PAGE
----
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Overall Rating

Worth A Look: 3.33%
Average: 3.33%
Pretty Bad: 6.67%
Total Crap: 3.33%

4 reviews, 6 user ratings

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Rabbit Hole
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by Jay Seaver

"A film about grief with that still holds out hope."
5 stars

"Rabbit Hole" could easily be the most miserable movie a person could imagine; plenty of movies with the same subject matter have been unrelentingly grim. The beauty of this one is that it is about coping with loss, rather than just displaying the suffering. It's not a happy film, but in attempting to get its characters to "bearable", it manages to be excellent.

Becca (Nicole Kidman) and Howie (Aaron Eckhart) are a nice young couple who used to be a nice young family. Their son Dan died in an accident eight months ago, and their instincts for dealing with it are different. Howie watches a video stored on his phone again and again, while Becca feels oppressed by all the reminders of what she's missing. They go to a support group with other couples like Gaby (Sandra Oh) and Kevin (Stephen Mailer), but Becca can't stand them. Her mother (Dianne Wiest) only makes things worse with her good-intentioned attempts to help. And then Becca's less-responsible sister Izzy (Tammy Blanchard) announces she's pregnant.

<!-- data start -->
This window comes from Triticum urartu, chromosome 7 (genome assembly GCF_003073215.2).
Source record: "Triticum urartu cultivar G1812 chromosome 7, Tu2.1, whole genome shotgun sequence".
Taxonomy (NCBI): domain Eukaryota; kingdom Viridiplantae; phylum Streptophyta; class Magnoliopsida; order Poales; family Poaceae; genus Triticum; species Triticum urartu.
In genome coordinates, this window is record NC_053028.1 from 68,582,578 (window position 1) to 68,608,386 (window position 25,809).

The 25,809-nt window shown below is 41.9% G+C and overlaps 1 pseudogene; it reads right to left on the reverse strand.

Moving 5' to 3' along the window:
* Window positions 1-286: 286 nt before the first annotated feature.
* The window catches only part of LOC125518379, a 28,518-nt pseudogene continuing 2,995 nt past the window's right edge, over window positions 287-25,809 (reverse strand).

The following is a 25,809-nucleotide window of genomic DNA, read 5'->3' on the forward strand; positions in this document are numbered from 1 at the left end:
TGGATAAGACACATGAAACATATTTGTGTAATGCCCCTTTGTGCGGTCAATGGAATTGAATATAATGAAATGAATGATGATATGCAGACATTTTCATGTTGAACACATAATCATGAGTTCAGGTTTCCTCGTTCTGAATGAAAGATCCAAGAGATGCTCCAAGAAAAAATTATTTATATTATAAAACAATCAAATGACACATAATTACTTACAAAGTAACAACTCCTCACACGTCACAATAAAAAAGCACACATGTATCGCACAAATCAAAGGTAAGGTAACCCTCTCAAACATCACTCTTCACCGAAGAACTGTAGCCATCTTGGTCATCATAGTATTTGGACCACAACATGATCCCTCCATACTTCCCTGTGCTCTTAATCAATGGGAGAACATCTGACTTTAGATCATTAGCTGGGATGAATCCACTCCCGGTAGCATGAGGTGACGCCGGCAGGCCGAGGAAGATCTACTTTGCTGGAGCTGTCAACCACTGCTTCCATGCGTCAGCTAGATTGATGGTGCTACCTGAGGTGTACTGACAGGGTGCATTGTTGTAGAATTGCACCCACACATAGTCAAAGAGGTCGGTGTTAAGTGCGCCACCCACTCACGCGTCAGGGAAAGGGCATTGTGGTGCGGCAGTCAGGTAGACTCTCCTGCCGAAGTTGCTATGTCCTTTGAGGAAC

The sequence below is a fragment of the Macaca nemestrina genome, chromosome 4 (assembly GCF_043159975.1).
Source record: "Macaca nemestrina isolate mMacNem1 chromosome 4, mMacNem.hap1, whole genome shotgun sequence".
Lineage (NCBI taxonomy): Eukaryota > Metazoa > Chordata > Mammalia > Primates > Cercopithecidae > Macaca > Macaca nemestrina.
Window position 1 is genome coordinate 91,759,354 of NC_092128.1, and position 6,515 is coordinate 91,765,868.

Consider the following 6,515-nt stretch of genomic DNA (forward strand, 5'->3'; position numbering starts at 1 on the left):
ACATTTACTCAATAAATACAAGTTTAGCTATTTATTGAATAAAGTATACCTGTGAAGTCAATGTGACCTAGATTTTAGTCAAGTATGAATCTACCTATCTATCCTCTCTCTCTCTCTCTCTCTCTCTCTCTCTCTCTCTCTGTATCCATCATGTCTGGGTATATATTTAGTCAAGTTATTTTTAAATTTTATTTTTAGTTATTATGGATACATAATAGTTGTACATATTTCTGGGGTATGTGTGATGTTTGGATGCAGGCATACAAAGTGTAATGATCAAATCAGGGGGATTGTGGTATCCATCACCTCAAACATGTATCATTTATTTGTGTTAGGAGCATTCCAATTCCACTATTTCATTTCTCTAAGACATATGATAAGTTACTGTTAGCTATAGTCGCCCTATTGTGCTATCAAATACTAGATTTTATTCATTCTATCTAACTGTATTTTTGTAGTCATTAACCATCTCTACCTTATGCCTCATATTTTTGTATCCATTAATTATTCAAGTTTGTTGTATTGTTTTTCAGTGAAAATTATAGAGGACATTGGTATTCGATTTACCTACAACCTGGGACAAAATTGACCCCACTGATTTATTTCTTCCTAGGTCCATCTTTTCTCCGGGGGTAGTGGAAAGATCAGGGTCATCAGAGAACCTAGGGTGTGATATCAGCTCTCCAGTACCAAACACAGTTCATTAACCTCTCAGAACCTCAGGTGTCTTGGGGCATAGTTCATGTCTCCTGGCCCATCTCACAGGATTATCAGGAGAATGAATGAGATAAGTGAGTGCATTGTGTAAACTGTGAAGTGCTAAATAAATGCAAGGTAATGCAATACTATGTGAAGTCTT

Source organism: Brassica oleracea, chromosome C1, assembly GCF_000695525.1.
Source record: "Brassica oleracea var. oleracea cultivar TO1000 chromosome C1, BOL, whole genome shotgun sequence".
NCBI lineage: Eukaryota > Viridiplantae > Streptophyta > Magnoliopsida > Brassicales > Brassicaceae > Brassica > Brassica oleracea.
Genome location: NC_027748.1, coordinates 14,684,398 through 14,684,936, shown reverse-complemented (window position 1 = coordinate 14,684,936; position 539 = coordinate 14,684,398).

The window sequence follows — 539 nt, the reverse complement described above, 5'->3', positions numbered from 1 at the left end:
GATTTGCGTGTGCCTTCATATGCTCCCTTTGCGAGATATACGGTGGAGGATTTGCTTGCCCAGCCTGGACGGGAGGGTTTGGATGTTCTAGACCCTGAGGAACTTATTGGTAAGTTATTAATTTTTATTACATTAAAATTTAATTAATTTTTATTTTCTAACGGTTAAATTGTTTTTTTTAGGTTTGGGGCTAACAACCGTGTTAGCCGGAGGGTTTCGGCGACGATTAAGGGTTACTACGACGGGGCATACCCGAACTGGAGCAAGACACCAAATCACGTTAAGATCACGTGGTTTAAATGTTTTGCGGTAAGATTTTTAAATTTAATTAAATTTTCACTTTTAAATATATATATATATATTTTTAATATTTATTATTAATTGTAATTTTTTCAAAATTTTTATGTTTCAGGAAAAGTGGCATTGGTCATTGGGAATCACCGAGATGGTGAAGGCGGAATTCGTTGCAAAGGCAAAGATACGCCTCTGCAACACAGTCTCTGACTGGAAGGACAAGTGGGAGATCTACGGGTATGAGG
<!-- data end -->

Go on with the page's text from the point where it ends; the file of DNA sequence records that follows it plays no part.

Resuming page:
Rabbit Hole is a movie of little moments, the best of which allow the people in the audience to empathize, either by calling forth things from their own individual experience or just having the ring of truth, while also guiding them. For instance, in an early scene, when Gaby and Kevin mention that they've been coming to this group for eight years, there's a little flash of horror between Becca and Howie. It's despairing and sad but it also gives us a reassuring baseline for the main characters, that they don't want to become defined by their grief; it's an honest reaction that the audience can hold on to when things get darker later. And, it's a little bit funny. Not disrespectfully so, but just enough to mix with the fear and depression and say that human emotions are complicated, and the not-obvious ones are going to be present and legitimate.

Director John Cameron Mitchell and writer David Lindsay-Abaire do an excellent job of piecing them together. Though the film has its origins in Lindsay-Abaire's stage play, it doesn't feel constricted or overly talky. Sometimes the characters' words do sound a little mannered, but that's fine here; it keeps what could be taken for otherwise unremarkable events from the outside have a little extra punch to them. Each scene has purpose and activity, but the direction in which the filmmakers are herding their audience and characters is not always obvious until they arrive. The comics that one character works on are a great way to break up early, disconnected scenes, but when it's time to shift gears to a more structured second half, Mitchell and editor Joe Klotz handle the transition with aplomb.